The other big name of the 2022 class includes four-star point guard Tre Holloman out of Saint Paul, Minnesota. Given the number of point guards and talent of them ahead of him, his minutes may be limited as a result despite being the No. 12 PG in his class and No. 78 player nationally.

Also, Carson Cooper was added late as a reclassified center prospect out of IMG Academy in Bradenton, Florida. At first Cooper was discussed as being a redshirt this season, but the refusal to add more scholarship depth on the roster renders that impossible. Izzo has used the excuse that Cooper is “further along” than expected.

Finally, walk-on Nick Sanders, son of legendary Detroit Lions running back Barry Sanders, has joined Michigan State’s roster as a walk-on.

4. Points of Optimism

The backcourt point guard tandem of AJ Hoggard and Tyson Walker is one of the most complementary duos in the country heading into this season. Both point guards bring a unique skill set while being capable of running the offense competently. That will be a huge asset for this team as the MSU offense always relies on skilled point guard play to a degree that can exceed other programs in vulnerability when not featuring an elite point guard on the roster.

The other strength of the team is a core of talent on the wing that should help in scoring and defense. Players like Malik Hall and Pierre Brooks should be ones the squad can rely on when healthy for helping to get stops and make buckets on either end.

Finally, Joey Hauser was starting to truly show progress at the end of last season. While not someone who is indicating he will ever live up to the hype he was given when he initially transferred to Michigan State, Hauser was providing solid minutes by the end of last season. That is absolutely mandatory for this team to see him continue that progress if it hopes to maintain its NCAA Tournament streak when combined with how shallow the roster is in the front court.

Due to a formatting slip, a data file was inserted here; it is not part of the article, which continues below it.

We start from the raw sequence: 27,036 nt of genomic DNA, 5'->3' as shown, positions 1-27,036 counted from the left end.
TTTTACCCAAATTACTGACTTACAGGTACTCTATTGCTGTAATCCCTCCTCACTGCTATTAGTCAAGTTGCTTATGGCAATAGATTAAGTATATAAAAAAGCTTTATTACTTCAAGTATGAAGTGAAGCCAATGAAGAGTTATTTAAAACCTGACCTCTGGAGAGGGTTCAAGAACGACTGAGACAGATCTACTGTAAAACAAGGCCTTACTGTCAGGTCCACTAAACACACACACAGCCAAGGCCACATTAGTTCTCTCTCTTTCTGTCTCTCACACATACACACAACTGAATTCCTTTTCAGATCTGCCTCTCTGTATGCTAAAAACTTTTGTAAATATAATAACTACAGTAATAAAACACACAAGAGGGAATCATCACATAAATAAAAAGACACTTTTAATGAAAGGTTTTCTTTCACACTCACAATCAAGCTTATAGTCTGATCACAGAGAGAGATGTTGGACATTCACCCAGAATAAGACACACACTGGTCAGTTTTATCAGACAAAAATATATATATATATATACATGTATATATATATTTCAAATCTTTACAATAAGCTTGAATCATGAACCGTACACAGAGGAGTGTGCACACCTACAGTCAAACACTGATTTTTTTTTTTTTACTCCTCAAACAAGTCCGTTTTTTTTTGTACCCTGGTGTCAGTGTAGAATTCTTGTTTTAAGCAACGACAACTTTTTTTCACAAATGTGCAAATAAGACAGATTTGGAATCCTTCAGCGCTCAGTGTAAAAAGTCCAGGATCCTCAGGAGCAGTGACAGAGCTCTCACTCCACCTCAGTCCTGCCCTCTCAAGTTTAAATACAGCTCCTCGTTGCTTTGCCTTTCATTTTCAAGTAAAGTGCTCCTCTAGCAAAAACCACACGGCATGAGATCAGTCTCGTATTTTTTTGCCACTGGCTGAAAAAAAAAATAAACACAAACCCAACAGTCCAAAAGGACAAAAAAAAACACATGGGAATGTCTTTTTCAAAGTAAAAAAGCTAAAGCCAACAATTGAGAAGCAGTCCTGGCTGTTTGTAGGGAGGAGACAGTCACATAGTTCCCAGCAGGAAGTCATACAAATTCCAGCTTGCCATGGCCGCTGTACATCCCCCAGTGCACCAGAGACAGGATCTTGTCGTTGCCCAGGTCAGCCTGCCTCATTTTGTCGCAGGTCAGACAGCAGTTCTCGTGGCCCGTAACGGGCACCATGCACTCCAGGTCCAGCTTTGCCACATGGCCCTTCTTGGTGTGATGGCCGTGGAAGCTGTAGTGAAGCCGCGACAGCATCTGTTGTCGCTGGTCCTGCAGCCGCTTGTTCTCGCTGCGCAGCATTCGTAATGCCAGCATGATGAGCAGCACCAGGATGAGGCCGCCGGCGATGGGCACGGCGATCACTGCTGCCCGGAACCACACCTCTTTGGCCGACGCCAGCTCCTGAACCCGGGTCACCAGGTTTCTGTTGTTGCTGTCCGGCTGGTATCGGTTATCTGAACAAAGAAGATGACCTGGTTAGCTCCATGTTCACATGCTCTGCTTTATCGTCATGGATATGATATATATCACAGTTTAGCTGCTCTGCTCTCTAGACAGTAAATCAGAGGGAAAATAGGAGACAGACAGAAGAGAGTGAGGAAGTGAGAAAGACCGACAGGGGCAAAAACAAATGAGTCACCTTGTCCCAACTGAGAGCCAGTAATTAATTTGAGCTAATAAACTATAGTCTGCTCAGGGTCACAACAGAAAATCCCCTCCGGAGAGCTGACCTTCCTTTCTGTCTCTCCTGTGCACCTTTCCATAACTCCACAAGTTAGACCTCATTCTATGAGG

5. Points of Concern

I have harped on it a number of times, but the roster depth is a big issue. Already in the preseason it is a problem with Jaden Akins having not practiced for over a month due to an injury. With just 10 players on scholarship, that leaves little depth at most positions on the roster.

In addition to the shallowness of the roster overall, the center spot is particularly glaring for Michigan State. The team has one player returning at the position, Mady Sissoko, who has not been a significant contributor generally in the job. After Sissoko, the only true center on the roster is freshman Carson Cooper with Jaxon Kohler poised to potentially contribute in the role as well. If the Spartans have to resort to Joey Hauser at center because of foul trouble or injury, this season is doomed.